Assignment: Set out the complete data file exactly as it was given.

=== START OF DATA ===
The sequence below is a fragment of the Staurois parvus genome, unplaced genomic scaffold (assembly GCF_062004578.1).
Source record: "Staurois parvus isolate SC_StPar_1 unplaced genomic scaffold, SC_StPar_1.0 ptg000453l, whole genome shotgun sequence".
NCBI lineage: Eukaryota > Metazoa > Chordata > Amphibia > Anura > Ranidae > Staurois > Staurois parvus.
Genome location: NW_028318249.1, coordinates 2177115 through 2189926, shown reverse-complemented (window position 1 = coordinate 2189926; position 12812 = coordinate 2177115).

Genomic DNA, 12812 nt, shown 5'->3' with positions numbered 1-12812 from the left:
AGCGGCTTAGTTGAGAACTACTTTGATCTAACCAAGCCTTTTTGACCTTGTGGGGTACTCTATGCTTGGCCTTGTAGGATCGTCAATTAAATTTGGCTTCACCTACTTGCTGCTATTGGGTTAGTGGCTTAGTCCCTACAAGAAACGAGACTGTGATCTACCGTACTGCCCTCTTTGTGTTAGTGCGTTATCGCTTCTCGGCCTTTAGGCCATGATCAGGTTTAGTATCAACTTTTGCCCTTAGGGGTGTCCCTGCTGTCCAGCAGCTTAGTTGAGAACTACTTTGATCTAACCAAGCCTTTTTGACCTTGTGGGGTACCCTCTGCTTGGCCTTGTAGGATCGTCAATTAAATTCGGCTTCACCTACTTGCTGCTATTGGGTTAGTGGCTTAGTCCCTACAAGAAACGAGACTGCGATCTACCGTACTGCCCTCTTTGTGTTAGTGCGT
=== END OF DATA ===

The sequence below is a fragment of the Staurois parvus genome, unplaced genomic scaffold (assembly GCF_062004578.1).
Source record: "Staurois parvus isolate SC_StPar_1 unplaced genomic scaffold, SC_StPar_1.0 ptg000453l, whole genome shotgun sequence".
NCBI lineage: Eukaryota > Metazoa > Chordata > Amphibia > Anura > Ranidae > Staurois > Staurois parvus.
Genome location: NW_028318249.1, coordinates 2177115 through 2189926, shown reverse-complemented (window position 1 = coordinate 2189926; position 12812 = coordinate 2177115).

Genomic DNA, 12812 nt, shown 5'->3' with positions numbered 1-12812 from the left:
AGCGGCTTAGTTGAGAACTACTTTGATCTAACCAAGCCTTTTTGACCTTGTGGGGTACTCTATGCTTGGCCTTGTAGGATCGTCAATTAAATTTGGCTTCACCTACTTGCTGCTATTGGGTTAGTGGCTTAGTCCCTACAAGAAACGAGACTGTGATCTACCGTACTGCCCTCTTTGTGTTAGTGCGTTATCGCTTCTCGGCCTTTAGGCCATGATCAGGTTTAGTATCAACTTTTGCCCTTAGGGGTGTCCCTGCTGTCCAGCAGCTTAGTTGAGAACTACTTTGATCTAACCAAGCCTTTTTGACCTTGTGGGGTACCCTCTGCTTGGCCTTGTAGGATCGTCAATTAAATTCGGCTTCACCTACTTGCTGCTATTGGGTTAGTGGCTTAGTCCCTACAAGAAACGAGACTGCGATCTACCGTACTGCCCTCTTTGTGTTAGTGCGT